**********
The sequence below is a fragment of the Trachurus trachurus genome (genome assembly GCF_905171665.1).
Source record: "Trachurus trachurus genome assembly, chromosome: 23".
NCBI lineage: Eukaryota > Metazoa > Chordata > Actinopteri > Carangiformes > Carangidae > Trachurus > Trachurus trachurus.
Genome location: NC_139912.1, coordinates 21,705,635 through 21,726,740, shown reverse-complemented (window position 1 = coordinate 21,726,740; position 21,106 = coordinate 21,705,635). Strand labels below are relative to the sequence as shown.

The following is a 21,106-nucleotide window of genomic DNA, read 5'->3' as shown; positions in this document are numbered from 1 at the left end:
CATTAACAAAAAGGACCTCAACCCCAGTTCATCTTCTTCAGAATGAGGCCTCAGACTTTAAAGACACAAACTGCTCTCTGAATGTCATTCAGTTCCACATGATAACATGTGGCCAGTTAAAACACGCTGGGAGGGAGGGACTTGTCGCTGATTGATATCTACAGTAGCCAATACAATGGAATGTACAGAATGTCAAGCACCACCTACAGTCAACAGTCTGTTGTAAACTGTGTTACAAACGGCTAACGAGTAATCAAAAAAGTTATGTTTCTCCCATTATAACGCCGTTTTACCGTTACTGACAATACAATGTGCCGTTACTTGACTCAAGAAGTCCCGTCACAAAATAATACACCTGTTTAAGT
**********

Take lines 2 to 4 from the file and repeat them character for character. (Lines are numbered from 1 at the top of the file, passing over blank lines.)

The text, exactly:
Source record: "Trachurus trachurus genome assembly, chromosome: 23".
NCBI lineage: Eukaryota > Metazoa > Chordata > Actinopteri > Carangiformes > Carangidae > Trachurus > Trachurus trachurus.
Genome location: NC_139912.1, coordinates 21,705,635 through 21,726,740, shown reverse-complemented (window position 1 = coordinate 21,726,740; position 21,106 = coordinate 21,705,635). Strand labels below are relative to the sequence as shown.